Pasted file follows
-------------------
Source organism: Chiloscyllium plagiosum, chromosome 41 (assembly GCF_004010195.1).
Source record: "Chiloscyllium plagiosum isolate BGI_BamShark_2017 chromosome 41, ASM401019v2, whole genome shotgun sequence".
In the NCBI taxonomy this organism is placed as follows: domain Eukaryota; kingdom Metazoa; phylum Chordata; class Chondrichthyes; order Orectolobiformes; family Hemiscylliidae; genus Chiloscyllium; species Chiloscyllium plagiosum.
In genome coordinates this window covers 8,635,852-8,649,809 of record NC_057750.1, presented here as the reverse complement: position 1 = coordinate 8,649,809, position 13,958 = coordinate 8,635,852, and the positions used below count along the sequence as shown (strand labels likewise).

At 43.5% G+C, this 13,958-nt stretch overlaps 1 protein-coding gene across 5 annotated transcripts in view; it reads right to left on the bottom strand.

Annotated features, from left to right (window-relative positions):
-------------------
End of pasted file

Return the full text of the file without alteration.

Source organism: Chiloscyllium plagiosum, chromosome 41 (assembly GCF_004010195.1).
Source record: "Chiloscyllium plagiosum isolate BGI_BamShark_2017 chromosome 41, ASM401019v2, whole genome shotgun sequence".
In the NCBI taxonomy this organism is placed as follows: domain Eukaryota; kingdom Metazoa; phylum Chordata; class Chondrichthyes; order Orectolobiformes; family Hemiscylliidae; genus Chiloscyllium; species Chiloscyllium plagiosum.
In genome coordinates this window covers 8,635,852-8,649,809 of record NC_057750.1, presented here as the reverse complement: position 1 = coordinate 8,649,809, position 13,958 = coordinate 8,635,852, and the positions used below count along the sequence as shown (strand labels likewise).

At 43.5% G+C, this 13,958-nt stretch overlaps 1 protein-coding gene across 5 annotated transcripts in view; it reads right to left on the bottom strand.

Annotated features, from left to right (window-relative positions):